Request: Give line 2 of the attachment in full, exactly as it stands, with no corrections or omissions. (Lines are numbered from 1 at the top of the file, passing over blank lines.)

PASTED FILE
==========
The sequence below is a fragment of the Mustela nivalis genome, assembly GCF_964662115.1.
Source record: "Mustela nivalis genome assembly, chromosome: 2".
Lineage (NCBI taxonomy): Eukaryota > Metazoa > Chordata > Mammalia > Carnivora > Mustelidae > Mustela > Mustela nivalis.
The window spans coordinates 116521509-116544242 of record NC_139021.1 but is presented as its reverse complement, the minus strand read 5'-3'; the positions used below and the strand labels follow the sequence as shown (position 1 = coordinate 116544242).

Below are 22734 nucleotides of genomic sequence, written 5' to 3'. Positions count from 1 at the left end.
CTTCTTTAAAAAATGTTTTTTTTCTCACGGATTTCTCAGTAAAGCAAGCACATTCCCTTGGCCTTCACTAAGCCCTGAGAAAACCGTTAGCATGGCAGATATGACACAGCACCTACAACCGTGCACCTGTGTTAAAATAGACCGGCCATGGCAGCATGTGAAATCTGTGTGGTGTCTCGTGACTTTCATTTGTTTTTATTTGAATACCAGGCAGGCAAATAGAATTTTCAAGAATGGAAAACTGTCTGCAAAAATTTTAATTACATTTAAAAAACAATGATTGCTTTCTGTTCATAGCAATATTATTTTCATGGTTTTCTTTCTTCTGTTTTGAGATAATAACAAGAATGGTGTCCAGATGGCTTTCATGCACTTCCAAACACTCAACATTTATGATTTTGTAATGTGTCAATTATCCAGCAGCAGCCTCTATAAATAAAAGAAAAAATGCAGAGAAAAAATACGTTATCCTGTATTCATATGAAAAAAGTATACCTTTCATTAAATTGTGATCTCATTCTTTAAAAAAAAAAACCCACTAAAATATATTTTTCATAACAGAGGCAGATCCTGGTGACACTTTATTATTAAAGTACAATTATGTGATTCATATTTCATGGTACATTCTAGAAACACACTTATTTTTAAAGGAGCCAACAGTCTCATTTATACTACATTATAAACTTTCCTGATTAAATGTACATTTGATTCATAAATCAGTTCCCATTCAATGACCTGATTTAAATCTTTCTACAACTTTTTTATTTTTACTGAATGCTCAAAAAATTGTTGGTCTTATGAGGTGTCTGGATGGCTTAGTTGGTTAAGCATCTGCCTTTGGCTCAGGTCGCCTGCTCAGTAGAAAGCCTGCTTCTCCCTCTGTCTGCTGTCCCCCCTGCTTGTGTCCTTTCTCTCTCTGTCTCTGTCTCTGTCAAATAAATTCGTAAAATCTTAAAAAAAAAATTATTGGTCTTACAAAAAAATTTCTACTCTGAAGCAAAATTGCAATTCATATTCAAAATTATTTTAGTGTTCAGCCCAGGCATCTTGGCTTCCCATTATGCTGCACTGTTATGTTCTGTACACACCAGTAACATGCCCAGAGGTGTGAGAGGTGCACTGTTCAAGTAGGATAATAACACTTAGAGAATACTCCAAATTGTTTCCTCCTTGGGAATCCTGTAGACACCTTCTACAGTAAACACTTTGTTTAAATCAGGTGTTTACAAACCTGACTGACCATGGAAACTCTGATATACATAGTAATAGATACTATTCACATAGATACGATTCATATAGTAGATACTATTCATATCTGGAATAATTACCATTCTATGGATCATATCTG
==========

Source record: "Mustela nivalis genome assembly, chromosome: 2".